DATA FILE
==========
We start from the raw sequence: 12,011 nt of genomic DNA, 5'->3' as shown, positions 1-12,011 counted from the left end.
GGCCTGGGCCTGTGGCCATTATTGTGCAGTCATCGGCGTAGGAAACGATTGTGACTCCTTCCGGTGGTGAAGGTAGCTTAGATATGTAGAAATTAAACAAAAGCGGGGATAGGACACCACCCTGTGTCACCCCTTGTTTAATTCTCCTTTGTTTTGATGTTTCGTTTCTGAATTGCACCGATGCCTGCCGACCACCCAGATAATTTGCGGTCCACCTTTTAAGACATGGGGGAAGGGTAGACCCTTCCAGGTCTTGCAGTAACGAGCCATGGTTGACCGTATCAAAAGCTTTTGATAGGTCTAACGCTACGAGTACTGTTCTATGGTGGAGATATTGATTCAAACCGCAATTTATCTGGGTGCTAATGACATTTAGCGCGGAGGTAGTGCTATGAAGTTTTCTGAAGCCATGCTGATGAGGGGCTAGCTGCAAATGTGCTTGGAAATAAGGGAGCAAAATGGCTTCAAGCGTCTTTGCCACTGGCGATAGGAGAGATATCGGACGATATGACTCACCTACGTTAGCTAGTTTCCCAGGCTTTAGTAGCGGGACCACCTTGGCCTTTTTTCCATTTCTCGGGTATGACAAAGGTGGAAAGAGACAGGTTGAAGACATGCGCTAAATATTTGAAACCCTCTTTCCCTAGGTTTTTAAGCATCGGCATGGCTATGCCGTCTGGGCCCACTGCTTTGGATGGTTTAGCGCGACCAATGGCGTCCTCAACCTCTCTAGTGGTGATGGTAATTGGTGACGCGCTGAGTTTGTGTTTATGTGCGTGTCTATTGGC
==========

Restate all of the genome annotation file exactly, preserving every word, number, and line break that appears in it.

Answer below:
We start from the raw sequence: 12,011 nt of genomic DNA, 5'->3' as shown, positions 1-12,011 counted from the left end.
GGCCTGGGCCTGTGGCCATTATTGTGCAGTCATCGGCGTAGGAAACGATTGTGACTCCTTCCGGTGGTGAAGGTAGCTTAGATATGTAGAAATTAAACAAAAGCGGGGATAGGACACCACCCTGTGTCACCCCTTGTTTAATTCTCCTTTGTTTTGATGTTTCGTTTCTGAATTGCACCGATGCCTGCCGACCACCCAGATAATTTGCGGTCCACCTTTTAAGACATGGGGGAAGGGTAGACCCTTCCAGGTCTTGCAGTAACGAGCCATGGTTGACCGTATCAAAAGCTTTTGATAGGTCTAACGCTACGAGTACTGTTCTATGGTGGAGATATTGATTCAAACCGCAATTTATCTGGGTGCTAATGACATTTAGCGCGGAGGTAGTGCTATGAAGTTTTCTGAAGCCATGCTGATGAGGGGCTAGCTGCAAATGTGCTTGGAAATAAGGGAGCAAAATGGCTTCAAGCGTCTTTGCCACTGGCGATAGGAGAGATATCGGACGATATGACTCACCTACGTTAGCTAGTTTCCCAGGCTTTAGTAGCGGGACCACCTTGGCCTTTTTTCCATTTCTCGGGTATGACAAAGGTGGAAAGAGACAGGTTGAAGACATGCGCTAAATATTTGAAACCCTCTTTCCCTAGGTTTTTAAGCATCGGCATGGCTATGCCGTCTGGGCCCACTGCTTTGGATGGTTTAGCGCGACCAATGGCGTCCTCAACCTCTCTAGTGGTGATGGTAATTGGTGACGCGCTGAGTTTGTGTTTATGTGCGTGTCTATTGGC